Proceedings of the 2024 Conference of the North American Chapter of the Association for Computational Linguistics: Human Language Technologies (Volume 2: Short Papers)

Kevin Duh, Helena Gomez, Steven Bethard (Editors)

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Mexico City, Mexico
Association for Computational Linguistics
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Proceedings of the 2024 Conference of the North American Chapter of the Association for Computational Linguistics: Human Language Technologies (Volume 2: Short Papers)
Kevin Duh | Helena Gomez | Steven Bethard

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Revisiting Zero-Shot Abstractive Summarization in the Era of Large Language Models from the Perspective of Position Bias
Anshuman Chhabra | Hadi Askari | Prasant Mohapatra

We characterize and study zero-shot abstractive summarization in Large Language Models (LLMs) by measuring position bias, which we propose as a general formulation of the more restrictive lead bias phenomenon studied previously in the literature. Position bias captures the tendency of a model unfairly prioritizing information from certain parts of the input text over others, leading to undesirable behavior. Through numerous experiments on four diverse real-world datasets, we study position bias in multiple LLM models such as GPT 3.5-Turbo, Llama-2, and Dolly-v2, as well as state-of-the-art pretrained encoder-decoder abstractive summarization models such as Pegasus and BART. Our findings lead to novel insights and discussion on performance and position bias of models for zero-shot summarization tasks.

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Struc-Bench: Are Large Language Models Good at Generating Complex Structured Tabular Data?
Xiangru Tang | Yiming Zong | Jason Phang | Yilun Zhao | Wangchunshu Zhou | Arman Cohan | Mark Gerstein

Despite the remarkable capabilities of Large Language Models (LLMs) like GPT-4, producing complex, structured tabular data remains challenging. Our study assesses LLMs’ proficiency in structuring tables and introduces a novel fine-tuning method, cognizant of data structures, to bolster their performance. We unveil Struc-Bench, a comprehensive benchmark featuring prominent LLMs (GPT-NeoX-20B, GPT-3.5, GPT-4, and Vicuna), which spans text tables, HTML, and LaTeX formats. Our proposed FormatCoT aids in crafting format-specific instructions from the intended outputs to populate this benchmark. Addressing the gap in task-centered evaluation, we propose two innovative metrics, P-Score (Prompting Score) and H-Score (Heuristical Score), to more accurately gauge LLM performance. Our experiments show that applying our structure-aware fine-tuning to LLaMA-7B leads to substantial performance gains, outshining its LLM counterparts across most measures. In-depth error analysis and creating an ability map across six dimensions, coverage, formatting, reasoning, comprehension, pragmatics, and hallucination, highlight areas for future enhancements and suggest forthcoming research trajectories. Our code and models can be found at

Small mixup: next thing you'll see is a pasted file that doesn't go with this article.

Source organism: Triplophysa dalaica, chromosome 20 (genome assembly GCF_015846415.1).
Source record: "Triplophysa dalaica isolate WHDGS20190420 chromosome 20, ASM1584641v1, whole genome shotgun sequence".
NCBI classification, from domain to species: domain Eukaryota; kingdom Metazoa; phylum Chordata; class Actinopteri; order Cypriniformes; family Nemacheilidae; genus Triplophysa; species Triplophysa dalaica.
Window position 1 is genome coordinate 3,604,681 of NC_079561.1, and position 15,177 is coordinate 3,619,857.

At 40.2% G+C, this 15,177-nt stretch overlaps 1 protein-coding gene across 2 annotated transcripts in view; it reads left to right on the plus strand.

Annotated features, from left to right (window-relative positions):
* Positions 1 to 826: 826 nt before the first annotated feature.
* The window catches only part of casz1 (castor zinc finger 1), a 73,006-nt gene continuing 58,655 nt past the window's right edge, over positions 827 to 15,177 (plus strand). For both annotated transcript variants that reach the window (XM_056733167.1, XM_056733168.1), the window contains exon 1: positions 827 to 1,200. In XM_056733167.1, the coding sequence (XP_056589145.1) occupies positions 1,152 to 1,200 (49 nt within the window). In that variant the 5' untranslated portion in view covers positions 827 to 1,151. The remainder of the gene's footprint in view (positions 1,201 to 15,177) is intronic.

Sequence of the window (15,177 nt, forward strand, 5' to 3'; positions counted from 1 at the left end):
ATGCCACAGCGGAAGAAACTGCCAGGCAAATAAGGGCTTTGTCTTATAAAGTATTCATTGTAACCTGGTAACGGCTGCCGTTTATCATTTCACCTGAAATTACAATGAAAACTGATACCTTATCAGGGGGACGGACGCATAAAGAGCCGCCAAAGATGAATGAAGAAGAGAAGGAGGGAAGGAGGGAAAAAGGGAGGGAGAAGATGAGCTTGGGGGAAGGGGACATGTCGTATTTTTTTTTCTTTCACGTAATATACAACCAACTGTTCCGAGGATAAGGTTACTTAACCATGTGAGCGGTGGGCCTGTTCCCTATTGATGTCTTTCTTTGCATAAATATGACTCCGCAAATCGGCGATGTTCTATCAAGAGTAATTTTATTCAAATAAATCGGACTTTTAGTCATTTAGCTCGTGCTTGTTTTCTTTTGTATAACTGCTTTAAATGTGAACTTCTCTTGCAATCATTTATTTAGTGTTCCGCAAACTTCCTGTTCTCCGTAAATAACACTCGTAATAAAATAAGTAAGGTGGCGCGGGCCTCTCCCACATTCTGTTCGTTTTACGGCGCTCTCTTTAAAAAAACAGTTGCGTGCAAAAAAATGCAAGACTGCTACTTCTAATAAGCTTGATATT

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Improving Toponym Resolution by Predicting Attributes to Constrain Geographical Ontology Entries
Zeyu Zhang | Egoitz Laparra | Steven Bethard

Geocoding is the task of converting location mentions in text into structured geospatial data.We propose a new prompt-based paradigm for geocoding, where the machine learning algorithm encodes only the location mention and its context.We design a transformer network for predicting the country, state, and feature class of a location mention, and a deterministic algorithm that leverages the country, state, and feature class predictions as constraints in a search for compatible entries in the ontology.Our architecture, GeoPLACE, achieves new state-of-the-art performance on multiple datasets.Code and models are available at

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Advancing Regular Language Reasoning in Linear Recurrent Neural Networks
Ting-Han Fan | Ta-Chung Chi | Alexander Rudnicky

In recent studies, linear recurrent neural networks (LRNNs) have achieved Transformer-level performance in natural language and long-range modeling, while offering rapid parallel training and constant inference cost. With the resurgence of interest in LRNNs, we study whether they can learn the hidden rules in training sequences, such as the grammatical structures of regular language. We theoretically analyze some existing LRNNs and discover their limitations in modeling regular language. Motivated by this analysis, we propose a new LRNN equipped with a block-diagonal and input-dependent transition matrix. Experiments suggest that the proposed model is the only LRNN capable of performing length extrapolation on regular language tasks such as Sum, Even Pair, and Modular Arithmetic. The code is released at

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Extracting Lexical Features from Dialects via Interpretable Dialect Classifiers
Roy Xie | Orevaoghene Ahia | Yulia Tsvetkov | Antonios Anastasopoulos

Identifying linguistic differences between dialects of a language often requires expert knowledge and meticulous human analysis. This is largely due to the complexity and nuance involved in studying various dialects. We present a novel approach to extract distinguishing lexical features of dialects by utilizing interpretable dialect classifiers, even in the absence of human experts. We explore both post-hoc and intrinsic approaches to interpretability, conduct experiments on Mandarin, Italian, and Low Saxon, and experimentally demonstrate that our method successfully identifies key language-specific lexical features that contribute to dialectal variations.